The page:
On today’s episode of “White Men With Weird Persecution Complexes,” I give you Iowa Rep. Steve King. On Friday, King spoke on the house floor to decry the term “white nationalist” as a totally unfair term created and weaponized by “the left” to smear good conservatives such as himself.
“It’s one of their weaponized terms because they wore out the word racist and they needed to make up some new terms to be offended by,” said King as he presented a graph which apparently showed a spike in the term’s use since 2016 as a way of illustrating it as a manufactured attack.
“How did it happen that a terminology that had been virtually unused all of a sudden became used multiple times—up to 30,000 times a year? How did it happen that this is the word that gets tagged on me? Is that an accident, Mr. Speaker? I don’t think so.”
King is right about one thing: it’s no accident that he keeps getting called a white nationalist.
Where he’s likely wrong, though, is when he makes it sound like the term was born out of some Democratic conspiracy to take down the Donald Trump presidency.
“The resistance movement was born in that hotel by Democrat leadership led by George Soros and no doubt funded by George Soros,” King said, apparently referencing a supposed meeting in a Washington D.C. hotel which he described as “a gathering for the hierarchy of the Democratic party” aimed at dealing with Trump. “Out of that also came some words to be weaponized: white nationalist, white supremacist, Nazi, fascist.”
Again, it certainly is no great coincidence that the term “white nationalist” is being used in social media more often since 2016 and being leveled at conservatives like King so often. But it’s no planned attack or agenda perpetrated by Democrat leaders. They’re not even the ones using it the most.
People like Donald Trump and Steve King are being called “white nationalists” because, well, they keep saying and supporting white nationalist sh*t.
Here are just a few things King has said that make his affinity for white nationalism abundantly clear, as reported by the New York Times:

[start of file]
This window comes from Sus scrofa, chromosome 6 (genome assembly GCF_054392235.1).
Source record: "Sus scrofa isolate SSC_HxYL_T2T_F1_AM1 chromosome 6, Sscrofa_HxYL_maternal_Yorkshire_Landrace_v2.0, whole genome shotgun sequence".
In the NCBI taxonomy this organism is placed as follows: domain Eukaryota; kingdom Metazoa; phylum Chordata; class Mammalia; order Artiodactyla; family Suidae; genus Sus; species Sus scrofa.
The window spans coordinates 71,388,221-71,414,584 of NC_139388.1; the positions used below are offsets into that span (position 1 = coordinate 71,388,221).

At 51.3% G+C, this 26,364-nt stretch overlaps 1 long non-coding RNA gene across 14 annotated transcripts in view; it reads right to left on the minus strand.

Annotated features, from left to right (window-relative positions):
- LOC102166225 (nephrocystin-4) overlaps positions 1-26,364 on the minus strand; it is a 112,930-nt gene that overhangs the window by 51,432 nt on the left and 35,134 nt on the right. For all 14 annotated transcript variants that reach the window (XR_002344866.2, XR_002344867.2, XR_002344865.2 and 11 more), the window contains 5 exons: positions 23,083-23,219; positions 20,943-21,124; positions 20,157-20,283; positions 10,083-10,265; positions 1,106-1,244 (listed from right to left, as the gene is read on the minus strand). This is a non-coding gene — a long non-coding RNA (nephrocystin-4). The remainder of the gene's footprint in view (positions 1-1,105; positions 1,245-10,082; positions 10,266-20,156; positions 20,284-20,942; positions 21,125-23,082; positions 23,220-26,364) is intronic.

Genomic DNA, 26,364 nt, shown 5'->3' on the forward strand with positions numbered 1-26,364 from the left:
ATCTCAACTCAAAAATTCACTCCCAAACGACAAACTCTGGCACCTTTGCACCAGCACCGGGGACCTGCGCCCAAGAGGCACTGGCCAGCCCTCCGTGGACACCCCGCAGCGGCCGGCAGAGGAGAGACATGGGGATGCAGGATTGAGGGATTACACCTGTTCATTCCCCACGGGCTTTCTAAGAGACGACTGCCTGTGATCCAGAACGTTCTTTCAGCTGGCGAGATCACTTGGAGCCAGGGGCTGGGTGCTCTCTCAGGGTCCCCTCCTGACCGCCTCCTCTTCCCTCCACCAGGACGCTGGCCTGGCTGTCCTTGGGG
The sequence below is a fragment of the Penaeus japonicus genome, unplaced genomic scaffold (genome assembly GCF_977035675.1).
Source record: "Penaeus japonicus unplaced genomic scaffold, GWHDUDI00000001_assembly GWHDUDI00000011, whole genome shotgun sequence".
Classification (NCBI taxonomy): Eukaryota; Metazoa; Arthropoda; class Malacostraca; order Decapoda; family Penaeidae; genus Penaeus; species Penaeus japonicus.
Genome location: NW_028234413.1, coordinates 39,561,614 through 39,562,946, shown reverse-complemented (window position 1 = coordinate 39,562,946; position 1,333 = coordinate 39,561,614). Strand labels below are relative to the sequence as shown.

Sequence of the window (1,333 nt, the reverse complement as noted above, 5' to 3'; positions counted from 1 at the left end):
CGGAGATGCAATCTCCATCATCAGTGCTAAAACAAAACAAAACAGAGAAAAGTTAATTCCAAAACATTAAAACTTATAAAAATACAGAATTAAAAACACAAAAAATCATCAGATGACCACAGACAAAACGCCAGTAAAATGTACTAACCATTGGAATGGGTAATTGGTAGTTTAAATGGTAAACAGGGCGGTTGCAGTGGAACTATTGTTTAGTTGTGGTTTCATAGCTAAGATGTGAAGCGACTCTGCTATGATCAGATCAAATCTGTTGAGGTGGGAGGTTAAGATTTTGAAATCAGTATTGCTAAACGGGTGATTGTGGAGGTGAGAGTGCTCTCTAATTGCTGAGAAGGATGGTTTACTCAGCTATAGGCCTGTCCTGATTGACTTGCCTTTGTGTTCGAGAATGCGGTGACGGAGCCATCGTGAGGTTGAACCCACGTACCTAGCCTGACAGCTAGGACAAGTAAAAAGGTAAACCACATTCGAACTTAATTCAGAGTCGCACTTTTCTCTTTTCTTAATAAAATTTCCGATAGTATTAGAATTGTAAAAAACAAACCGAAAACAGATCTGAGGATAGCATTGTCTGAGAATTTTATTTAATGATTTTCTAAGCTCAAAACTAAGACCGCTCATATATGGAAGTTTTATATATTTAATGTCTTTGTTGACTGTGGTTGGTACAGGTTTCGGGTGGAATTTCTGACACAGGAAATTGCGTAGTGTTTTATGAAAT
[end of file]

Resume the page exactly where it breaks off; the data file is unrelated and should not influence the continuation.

In 2006, At a rally in Las Vegas, King calls the deaths of Americans at the hands of undocumented immigrants “a slow-motion Holocaust” claiming that 25 Americans die daily because of undocumented immigrants, which, according to the Times, is an unsupported and illogical leap from government statistics, which years later influences talking points by President Trump.
On the House floor the same year, King says this while showing a model of a border wall topped with electrified wire that he designed. “We need to do a few other things on top of that wall, and one of them being to put a little bit of wire on top here to provide a disincentive for people to climb over the top or put a ladder there. We could also electrify this wire … We do that with livestock all the time,” King said.
In 2010 on the House floor, King suggests that law enforcement can spot undocumented immigrants by looking at, “What kind of clothes people wear … what kind of shoes people wear, what kind of accent they have … sometimes it’s just a sixth sense they can’t put their finger on”
In 2011, on a panel at CPAC, King referred to multiculturalism as, “A tool for the Left to subdivide a culture and civilization into our own little ethnic enclaves and pit us against each other.”
In 2013 he says this about “Dreamers” being brought into the country as children: “For everyone who’s a valedictorian, there’s another 100 out there that weigh 130 pounds and they’ve got calves the size of cantaloupes because they’re hauling 75 pounds of marijuana across the desert. Those people would be legalized with the same act.”
In 2016 he claims nonwhite groups haven’t contributed as much as whites to civilization: “This whole business does get a little tired. I would ask you to go back through history and figure out where are these contributions that have been made by these other categories of people you are talking about. Where did any other subgroup of people contribute more to civilization?”
The same year, according to the Washington Post, he says, “The idea of multiculturalism, that every culture is equal—that’s not objectively true … We’ve been fed that information for the past 25 years, and we’re not going to become a greater nation if we continue to do that.”
There are many more examples, but I’ll leave you with a quote, which King claims was taken out of context (because don’t they always?), but was part of a published interview with The New York Times:
“White nationalist, white supremacist, Western civilization—how did that language become offensive? Why did I sit in classes teaching me about the merits of our history and our civilization?”
So King goes from wondering when “white nationalist” became an offensive term, to being offended by it himself. Go figure.